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Key Trends Driving the Global Flushable Wipes Market

By   /   August 24, 2017  /   No Comments

England, United Kingdom – The flushable wipes market continues to grow at an elevated rate despite a slow growing global economy and a nonwovens market which has also slowed as a result. In 2015, flushable wipes accounted for $1.4 billion in sales, which is a significant increase from $796 million in 2010.  Projections are for sales to increase further to $2.7 billion by 2020.

  • Flushable wipes are projected to grow at over twice the rate of all nonwovens and all nonwoven wipes through to 2020.

The sale of flushable wipes is driven by convenience, hygiene, performance, cost and consumer eco-perception.  The selection of nonwoven substrates for flushable wipes is driven by concerns about current and potential regulations, as well as the supply/price of raw materials. Other key drivers and trends for this market include:

Sustainability

For important flushable wipe types, like adult moist toilet tissue, toddler toilet care, and feminine hygiene wipes, the combined convenience of disposal (in the location where used) with the hygienic removal of the soiled wipe immediately from the household, is a major purchase driver.  Nevertheless, the consumer has demonstrated that the labelling of a poor performing or expensive wipes with “flushable” or “biodegradable” is not enough to drive sales.  But for equal performing and value products, sustainability is perceived by the consumer as a sales driver.  There is a global consumer trend to sustainable products; as economic stress is relieved, the consumer starts to buy again with their conscience.  The developed regions will lead this movement (US, Western Europe, Japan), but even developing markets have consumer segments which value sustainability.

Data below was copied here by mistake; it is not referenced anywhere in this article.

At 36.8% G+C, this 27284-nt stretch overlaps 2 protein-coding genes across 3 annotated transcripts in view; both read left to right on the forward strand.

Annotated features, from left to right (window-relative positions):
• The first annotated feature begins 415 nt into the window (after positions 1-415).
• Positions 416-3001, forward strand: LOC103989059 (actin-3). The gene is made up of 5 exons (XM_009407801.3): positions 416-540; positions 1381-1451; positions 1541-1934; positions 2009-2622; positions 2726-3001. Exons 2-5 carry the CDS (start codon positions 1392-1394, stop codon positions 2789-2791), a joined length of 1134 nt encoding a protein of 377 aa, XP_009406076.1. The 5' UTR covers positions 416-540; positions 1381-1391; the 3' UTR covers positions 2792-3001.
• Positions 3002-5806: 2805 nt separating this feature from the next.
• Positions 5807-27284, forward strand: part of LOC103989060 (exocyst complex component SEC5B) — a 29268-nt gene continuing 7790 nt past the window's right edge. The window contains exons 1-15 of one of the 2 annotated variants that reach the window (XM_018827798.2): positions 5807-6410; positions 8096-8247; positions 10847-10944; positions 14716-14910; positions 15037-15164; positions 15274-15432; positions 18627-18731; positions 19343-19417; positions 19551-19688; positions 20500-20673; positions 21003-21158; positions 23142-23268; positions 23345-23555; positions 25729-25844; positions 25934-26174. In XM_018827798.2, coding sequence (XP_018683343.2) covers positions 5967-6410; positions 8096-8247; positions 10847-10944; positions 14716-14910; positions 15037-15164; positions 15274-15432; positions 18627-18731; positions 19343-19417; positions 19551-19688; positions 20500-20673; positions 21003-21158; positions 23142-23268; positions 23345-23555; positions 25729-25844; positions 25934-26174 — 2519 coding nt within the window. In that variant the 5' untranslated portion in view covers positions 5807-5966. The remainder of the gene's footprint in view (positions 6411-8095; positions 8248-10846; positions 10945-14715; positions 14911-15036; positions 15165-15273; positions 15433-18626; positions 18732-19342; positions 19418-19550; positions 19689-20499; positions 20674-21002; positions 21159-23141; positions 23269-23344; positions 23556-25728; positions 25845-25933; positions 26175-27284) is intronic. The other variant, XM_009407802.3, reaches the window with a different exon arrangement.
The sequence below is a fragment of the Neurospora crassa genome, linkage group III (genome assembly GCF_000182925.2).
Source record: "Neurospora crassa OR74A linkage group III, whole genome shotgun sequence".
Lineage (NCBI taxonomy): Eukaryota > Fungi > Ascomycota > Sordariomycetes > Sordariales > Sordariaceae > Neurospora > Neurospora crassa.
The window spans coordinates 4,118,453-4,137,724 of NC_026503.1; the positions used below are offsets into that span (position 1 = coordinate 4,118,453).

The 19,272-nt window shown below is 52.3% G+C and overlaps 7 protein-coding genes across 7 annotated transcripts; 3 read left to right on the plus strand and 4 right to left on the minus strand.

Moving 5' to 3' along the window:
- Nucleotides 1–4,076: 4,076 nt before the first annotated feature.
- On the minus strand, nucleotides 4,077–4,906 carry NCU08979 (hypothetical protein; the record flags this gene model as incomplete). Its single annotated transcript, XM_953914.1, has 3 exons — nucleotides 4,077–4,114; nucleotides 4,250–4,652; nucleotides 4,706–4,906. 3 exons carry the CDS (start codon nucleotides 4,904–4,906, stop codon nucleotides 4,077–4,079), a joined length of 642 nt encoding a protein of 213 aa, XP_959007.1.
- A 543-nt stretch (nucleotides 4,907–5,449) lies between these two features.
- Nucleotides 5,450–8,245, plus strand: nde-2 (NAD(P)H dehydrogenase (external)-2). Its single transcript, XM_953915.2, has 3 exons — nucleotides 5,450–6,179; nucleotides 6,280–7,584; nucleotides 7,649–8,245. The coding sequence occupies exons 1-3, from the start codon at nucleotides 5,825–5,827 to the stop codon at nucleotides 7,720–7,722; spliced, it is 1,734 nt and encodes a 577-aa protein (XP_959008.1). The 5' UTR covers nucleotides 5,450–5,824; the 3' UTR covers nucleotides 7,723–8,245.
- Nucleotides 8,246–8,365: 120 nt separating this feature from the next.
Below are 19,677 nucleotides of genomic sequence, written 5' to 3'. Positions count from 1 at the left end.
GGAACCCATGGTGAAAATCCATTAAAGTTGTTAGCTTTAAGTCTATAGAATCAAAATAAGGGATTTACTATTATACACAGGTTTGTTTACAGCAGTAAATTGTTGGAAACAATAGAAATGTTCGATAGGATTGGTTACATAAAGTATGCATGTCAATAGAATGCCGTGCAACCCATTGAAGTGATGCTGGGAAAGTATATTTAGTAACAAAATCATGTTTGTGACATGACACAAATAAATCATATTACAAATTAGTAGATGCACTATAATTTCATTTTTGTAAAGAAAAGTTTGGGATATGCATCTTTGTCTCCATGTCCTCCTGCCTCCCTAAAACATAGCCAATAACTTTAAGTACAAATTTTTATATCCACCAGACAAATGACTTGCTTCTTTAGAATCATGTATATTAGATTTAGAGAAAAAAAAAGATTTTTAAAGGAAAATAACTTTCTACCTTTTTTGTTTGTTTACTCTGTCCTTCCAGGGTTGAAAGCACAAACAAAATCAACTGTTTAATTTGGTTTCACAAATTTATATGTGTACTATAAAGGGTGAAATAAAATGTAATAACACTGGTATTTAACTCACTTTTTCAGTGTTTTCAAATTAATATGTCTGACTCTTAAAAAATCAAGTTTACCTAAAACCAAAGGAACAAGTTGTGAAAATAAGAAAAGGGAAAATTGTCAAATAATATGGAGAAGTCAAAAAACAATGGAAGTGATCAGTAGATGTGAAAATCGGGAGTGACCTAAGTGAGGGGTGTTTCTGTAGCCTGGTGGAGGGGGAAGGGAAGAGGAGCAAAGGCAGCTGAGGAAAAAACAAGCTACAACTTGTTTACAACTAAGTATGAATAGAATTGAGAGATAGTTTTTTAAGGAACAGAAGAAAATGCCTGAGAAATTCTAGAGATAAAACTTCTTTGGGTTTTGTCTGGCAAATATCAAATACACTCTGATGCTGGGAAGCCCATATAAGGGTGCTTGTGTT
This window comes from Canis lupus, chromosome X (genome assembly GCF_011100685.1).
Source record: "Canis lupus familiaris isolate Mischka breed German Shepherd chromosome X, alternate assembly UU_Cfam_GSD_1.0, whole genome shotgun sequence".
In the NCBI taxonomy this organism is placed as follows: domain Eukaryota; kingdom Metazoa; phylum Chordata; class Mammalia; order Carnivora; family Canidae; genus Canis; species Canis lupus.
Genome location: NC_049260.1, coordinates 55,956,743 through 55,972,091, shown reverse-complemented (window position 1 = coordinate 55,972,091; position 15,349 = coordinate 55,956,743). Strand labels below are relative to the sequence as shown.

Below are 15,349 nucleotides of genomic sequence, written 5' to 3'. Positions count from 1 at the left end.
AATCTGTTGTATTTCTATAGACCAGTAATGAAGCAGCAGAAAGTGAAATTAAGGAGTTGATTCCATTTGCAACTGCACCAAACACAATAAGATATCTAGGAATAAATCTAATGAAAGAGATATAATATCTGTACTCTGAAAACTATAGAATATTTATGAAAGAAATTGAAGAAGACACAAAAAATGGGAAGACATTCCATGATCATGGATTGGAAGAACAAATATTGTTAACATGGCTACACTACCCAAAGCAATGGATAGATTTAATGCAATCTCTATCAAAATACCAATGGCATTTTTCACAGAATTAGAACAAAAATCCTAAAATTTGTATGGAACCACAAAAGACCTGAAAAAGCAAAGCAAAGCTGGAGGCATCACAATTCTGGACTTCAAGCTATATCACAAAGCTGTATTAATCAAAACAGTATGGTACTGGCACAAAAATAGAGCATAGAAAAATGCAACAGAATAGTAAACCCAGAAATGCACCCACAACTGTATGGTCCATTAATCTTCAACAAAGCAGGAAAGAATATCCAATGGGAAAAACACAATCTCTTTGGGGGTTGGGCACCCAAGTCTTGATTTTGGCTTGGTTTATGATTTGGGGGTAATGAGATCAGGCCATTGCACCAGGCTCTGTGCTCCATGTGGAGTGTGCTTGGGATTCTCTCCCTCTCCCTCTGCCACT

Changes in substrate choice

The choice and selection of nonwoven substrates for flushable wipes is changing and these changes are driven by concerns that historical problems with performance in wastewater systems will lead to unrealistic or excessively difficult governmental regulations.  “Flushable by size” products have caused problems in the US, in the Netherlands, United Kingdom, and Sweden.  Equally important, petroleum based non-biodegradable fibres have been extremely volatile in price and supply.  What once was a trade-off between price and biodegradability has now become much closer.  Wood pulp, even near its historical high price, is still less than 50% of the least expensive petroleum based fibre used in wipes.